Natural Areas

What if nature, like corporations, had the rights and protections of a person?
by Chip Colwell
The Conversation, October 10, 2016
For the Zuni Pueblo, Mount Taylor (northwest of Albuquerque, NM) is a site of sacred significance that has sustained and shaped the life and identity of the Zuni people for centuries. The mountain is regarded as a giver of life, a living body. In this article, the author uses Mount Taylor as an example of a place that, were it to be regarded (as corporations are) as a living person, could be afforded the same respect and protections by federal and state regulators, as it is by the Zuni. Such a designation could provide the mountain rights and protections from, for example, the already extensive uranium mining taking place there by the U.S. Forest Service.

Keep off the Grasslands, Mark Dowie on Conservation Refugees
By: Joel Whitney
The Sun
August 2013
The author interviews Mark Dowie about Indigenous peoples around the world and their abilities to create biological diversity, using their traditional ecological knowledge, and the impact of big corporations and conservation organizations and their creation and impact on wilderness areas.

Resilience and the Cultural Landscape; Understanding and Managing Change in Human-Shaped Environments
Edited by: Tobias Plieninger and Claudia Bieling
Cambridge University Press
Key words: Biodiversity, ecological disturbance, adaptability, social–ecological resilience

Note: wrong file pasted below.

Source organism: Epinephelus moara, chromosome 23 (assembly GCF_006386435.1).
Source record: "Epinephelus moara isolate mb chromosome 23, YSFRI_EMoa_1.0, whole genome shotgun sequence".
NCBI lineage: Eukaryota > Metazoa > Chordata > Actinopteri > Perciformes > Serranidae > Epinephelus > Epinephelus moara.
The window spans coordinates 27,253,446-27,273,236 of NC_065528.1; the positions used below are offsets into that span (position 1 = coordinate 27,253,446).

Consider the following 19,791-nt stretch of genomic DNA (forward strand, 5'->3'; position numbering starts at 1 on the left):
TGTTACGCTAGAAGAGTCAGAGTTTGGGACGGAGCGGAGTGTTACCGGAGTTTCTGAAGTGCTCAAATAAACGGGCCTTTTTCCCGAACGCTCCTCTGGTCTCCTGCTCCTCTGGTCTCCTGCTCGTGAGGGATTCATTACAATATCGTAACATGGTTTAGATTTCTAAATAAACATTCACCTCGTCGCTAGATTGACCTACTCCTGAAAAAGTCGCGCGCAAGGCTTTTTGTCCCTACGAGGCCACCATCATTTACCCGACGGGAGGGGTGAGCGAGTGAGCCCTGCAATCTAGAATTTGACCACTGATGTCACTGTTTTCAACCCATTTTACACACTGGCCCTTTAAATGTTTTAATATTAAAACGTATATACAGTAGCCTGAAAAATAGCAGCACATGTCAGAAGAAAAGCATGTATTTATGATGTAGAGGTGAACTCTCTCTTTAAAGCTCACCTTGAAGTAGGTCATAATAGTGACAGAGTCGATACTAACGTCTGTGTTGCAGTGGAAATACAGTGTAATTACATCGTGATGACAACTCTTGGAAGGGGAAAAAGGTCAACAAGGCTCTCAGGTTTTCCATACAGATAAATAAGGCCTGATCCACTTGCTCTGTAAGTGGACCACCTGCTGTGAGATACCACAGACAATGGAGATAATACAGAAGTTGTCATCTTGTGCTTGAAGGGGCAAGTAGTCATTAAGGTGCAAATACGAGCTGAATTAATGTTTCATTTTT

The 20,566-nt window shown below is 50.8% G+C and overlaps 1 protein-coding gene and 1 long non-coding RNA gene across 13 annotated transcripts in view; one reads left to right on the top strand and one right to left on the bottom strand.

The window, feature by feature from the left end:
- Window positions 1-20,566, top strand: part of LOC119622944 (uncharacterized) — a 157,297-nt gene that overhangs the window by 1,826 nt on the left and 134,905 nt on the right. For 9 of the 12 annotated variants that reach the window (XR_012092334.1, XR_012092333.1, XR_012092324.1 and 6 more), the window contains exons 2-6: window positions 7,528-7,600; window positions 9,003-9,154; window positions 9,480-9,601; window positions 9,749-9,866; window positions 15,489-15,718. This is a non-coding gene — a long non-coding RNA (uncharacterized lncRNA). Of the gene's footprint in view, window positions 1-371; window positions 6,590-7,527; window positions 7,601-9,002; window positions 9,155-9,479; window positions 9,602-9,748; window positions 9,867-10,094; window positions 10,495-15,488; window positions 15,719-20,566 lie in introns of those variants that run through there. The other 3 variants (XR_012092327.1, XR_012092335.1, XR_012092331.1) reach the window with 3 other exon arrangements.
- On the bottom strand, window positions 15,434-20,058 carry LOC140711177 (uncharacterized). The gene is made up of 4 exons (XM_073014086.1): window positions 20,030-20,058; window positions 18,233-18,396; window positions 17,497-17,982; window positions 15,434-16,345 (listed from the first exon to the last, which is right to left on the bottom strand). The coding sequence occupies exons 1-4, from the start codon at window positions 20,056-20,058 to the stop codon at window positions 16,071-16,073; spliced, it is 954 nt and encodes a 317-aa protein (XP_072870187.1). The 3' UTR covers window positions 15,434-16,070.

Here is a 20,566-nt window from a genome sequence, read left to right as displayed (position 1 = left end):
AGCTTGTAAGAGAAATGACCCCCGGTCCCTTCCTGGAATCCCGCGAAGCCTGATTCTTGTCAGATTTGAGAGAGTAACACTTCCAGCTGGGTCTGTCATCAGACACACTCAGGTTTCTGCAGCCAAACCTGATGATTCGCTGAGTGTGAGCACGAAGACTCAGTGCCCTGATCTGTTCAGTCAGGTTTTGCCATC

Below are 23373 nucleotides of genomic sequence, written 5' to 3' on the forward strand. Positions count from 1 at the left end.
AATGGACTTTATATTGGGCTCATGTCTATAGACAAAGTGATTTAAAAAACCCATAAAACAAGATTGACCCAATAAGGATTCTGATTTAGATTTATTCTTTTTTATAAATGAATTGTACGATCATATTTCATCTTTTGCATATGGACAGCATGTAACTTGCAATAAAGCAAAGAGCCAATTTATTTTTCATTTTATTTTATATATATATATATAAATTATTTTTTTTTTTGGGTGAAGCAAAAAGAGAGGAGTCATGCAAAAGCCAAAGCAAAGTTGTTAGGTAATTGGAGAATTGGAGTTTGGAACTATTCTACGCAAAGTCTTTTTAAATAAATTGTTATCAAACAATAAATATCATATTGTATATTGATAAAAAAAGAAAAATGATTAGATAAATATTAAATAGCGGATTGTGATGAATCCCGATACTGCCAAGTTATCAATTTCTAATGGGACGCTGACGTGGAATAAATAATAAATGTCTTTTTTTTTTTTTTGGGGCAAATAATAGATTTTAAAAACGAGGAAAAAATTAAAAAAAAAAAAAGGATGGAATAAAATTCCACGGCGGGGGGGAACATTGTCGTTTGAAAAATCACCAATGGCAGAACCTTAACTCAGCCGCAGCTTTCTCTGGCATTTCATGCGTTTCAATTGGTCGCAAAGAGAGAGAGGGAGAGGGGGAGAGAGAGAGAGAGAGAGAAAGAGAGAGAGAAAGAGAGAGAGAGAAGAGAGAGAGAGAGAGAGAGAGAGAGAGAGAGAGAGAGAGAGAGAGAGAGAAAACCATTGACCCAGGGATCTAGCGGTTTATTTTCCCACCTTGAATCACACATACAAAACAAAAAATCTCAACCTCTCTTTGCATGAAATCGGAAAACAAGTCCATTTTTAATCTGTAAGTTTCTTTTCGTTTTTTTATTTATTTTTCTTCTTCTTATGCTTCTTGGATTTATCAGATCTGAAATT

Human activity occupies more than four-fifths of Earth’s landmasses, which have been primarily cultivated for timber production and agriculture. These dominant forms of human-environmental relationships characterize a model of industry at the cost of biodiversity and resilience. This view of humans on the environment excludes traditional relationships that are both longer standing examples, and promote ecological resilience. These mutually beneficial examples are used to show how localized management programs contrast against larger practices. Authors discuss the ways in which a cultural-ecological landscape can remain productive until it crosses a certain threshold of scale, at which it’s unable to remain as resilient.

What is Natural?: Protected Areas, Indigenous Peoples, and The Western Idea of Nature
by Dennis Martinez
Ecological Restoration, 21:247-250;doi:10.3368/er.21.4.247
December 2003

What is Natural?: Nature as We See It: National Parks and the Wilderness Ideal
by David Louter
Ecological Restoration, 21:251-253;doi:10.3368/er.21.4.251
December 2003

Last updated: March 26, 2018